A Summarized Version of “A Workout Regimen is Born!”

I.B. requires very specific results from any CAS hours, so I’ll paraphrase my first post, which detailed my shared workout regimen with Gwendolyn117, including what goals I hit.

Increased awareness of own strengths and areas for growth

What did you learn about yourself? I learned that I can take a lot of pain, as long as I benefit in the long run.

Did the activity humble you? Boost your self confidence? A bit of both. I learned that my body was not a well-oiled machine, but I felt better about myself after sticking to the regimen.

Undertook new challenges

  1. What was challenging? Why was it challenging? Pushing myself to my limits. I often had to force myself to keep going despite the discomfort.
  2. Have you done anything similar before? No, but I have since.
  3. How did you overcome the challenge? Sheer willpower and the channeling of my ancestors’ strength.

Planned and initiated activities

  1. What was your organizational process? I mapped out the exercises necessary for each day of the week, then for the month, etc.
  2. What did you learn about planning and initiating activities? Was it easy? Difficult? It was easy once I got the hang of it. I learned how to build a schedule and stick to it.

Worked collaboratively with others

  1. Is working with others generally easy or hard for you? It really depends on the person, but I usually get along well with Gwendolyn117. She’s a great gal, and I value her input.
  2. Did you have to work with anyone difficult? How did you handle it? Of course, anyone who has ever gone to school has had to work with someone they disagree with. I usually delegate tasks I feel they would excel at, then attempt to divide the work evenly from there, being patient and polite.
  3. Why is it important to be able to work collaboratively with others? You can’t get much done if you can’t work with others. Often, working poorly with others hinders more than helps your goals.

Showed perseverance and commitment in activities

  1. Was perseverance or commitment difficult? Why? Yes, at times the sore muscles and hard work were difficult, especially near the beginning. As we continued however, I saw the fun in the exercise.
  2. Why is showing perseverance and commitment important? Commitment and perseverance allow you to get the most out of a task, and the best results out of a situation. Had I given up, I wouldn’t have gained the benefits of being fit (and being able to eat what I wanted in the name of “carbo-loading”).

Developed new skills

  1. What new skills did you learn? The ability to create a workout regimen and the determination to keep going on a long run.
  2. How could this skill be useful to you in the future? When I’m older and out of the house, this will be useful, perhaps when I’m in college and super busy.
  3. How does this new skill make you feel about yourself? Pretty confident, actually. It makes me feel prepared.
  4. Why is it important to learn new skills? Because they can be useful later in life.

A Workout Regimen is Born!

Truthfully, a lot of these first few posts will be created quickly, and with little breathing room between. The time it takes to make a new post will gradually get longer as I catch up with what projects I’ve completed.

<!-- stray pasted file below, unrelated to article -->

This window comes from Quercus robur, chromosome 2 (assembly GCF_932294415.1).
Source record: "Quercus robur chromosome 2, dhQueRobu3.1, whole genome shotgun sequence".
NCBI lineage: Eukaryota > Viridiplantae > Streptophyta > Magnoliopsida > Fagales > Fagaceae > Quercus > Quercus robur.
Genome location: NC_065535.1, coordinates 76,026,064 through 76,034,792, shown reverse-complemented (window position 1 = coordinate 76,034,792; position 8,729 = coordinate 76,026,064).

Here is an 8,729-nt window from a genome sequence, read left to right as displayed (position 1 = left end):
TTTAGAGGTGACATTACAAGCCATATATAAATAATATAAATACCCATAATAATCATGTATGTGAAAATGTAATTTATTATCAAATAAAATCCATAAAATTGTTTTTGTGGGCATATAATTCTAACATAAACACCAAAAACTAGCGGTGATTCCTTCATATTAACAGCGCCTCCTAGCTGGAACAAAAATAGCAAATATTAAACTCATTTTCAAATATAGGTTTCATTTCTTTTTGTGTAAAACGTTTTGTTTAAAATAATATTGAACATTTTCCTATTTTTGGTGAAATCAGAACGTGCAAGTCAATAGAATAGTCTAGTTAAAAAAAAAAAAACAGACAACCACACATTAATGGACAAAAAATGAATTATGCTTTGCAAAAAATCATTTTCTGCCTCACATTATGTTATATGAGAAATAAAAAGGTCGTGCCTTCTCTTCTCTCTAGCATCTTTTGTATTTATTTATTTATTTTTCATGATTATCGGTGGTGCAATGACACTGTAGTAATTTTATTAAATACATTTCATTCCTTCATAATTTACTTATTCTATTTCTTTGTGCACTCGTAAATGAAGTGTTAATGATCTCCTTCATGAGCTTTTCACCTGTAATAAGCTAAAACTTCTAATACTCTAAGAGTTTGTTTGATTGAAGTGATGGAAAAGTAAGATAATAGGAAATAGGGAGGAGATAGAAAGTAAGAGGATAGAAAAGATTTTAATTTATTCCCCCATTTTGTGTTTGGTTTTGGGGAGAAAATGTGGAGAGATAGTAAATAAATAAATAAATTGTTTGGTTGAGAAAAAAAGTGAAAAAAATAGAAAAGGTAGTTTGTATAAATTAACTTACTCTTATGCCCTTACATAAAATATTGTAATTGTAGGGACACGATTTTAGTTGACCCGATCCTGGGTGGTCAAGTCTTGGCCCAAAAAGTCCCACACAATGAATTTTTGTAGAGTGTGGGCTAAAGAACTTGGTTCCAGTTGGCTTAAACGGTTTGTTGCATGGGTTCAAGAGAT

My first project was started way back in the middle of June, when my good friend, whom I shall refer to as Gwendolyn117, as she enjoys being called, came to me with the idea. She and I should work out together, it would be so much fun! I am not a mobile person usually, but at the time I thought, “Why not? I could use it for IB, and I need to be more active. Two birds, one stone!”

Now every day I wake up at 6:50 AM, bike a mile or so to her house, then go for a two-mile run (the mileage has been upped since we started in June, so it’s more like four these days). After that we have a hellish cool-down known only as “Tabata” (Do one set of exercises for two minutes, each exercise lasting ten seconds. Repeat with different exercises three more times, and in the end you’ll want to curl up into a fetal position and die, but you could grate cheese on the abs you’ve created!) and I bike back home. Thank the Lord that Tabata is only on Mondays, or I’d have died in the first week.

These days it’s mostly stamina training, like running forty minutes straight or three miles without any breaks.

I’m doing this project for selfish reasons, I won’t lie. While I would rather lose weight by biking, I know that four miles on a bike is the same as one mile running, calorie-wise, so jogging is preferable when burning off fat. I’ll admit, I wanted to be rid of the muffin-top I seem to have acquired over the year, which is mostly gone now. Finally, I just enjoy talking to my friend, and this is an excuse not to just have “text conversations”.

How do I feel after this workout regimen? Well, I don’t think I’ll stop soon, so I can’t say for sure, but right now I feel good. I don’t run out of breath as easily as before, I have a larger appetite, and I’m better at biking, which is awesome! I used to detest P90X and all it stands for, still do, but now that spot is shared by the haunting words “Welcome to Tabata!”

This is actually a pretty long post, so I’ll end it here. Oh, and I think I’ll end each of my posts with a quote. They don’t have to make sense, but since when has that ever stopped anyone?

“People who think they know everything are a great annoyance to those of us who do.” -Isaac Asimov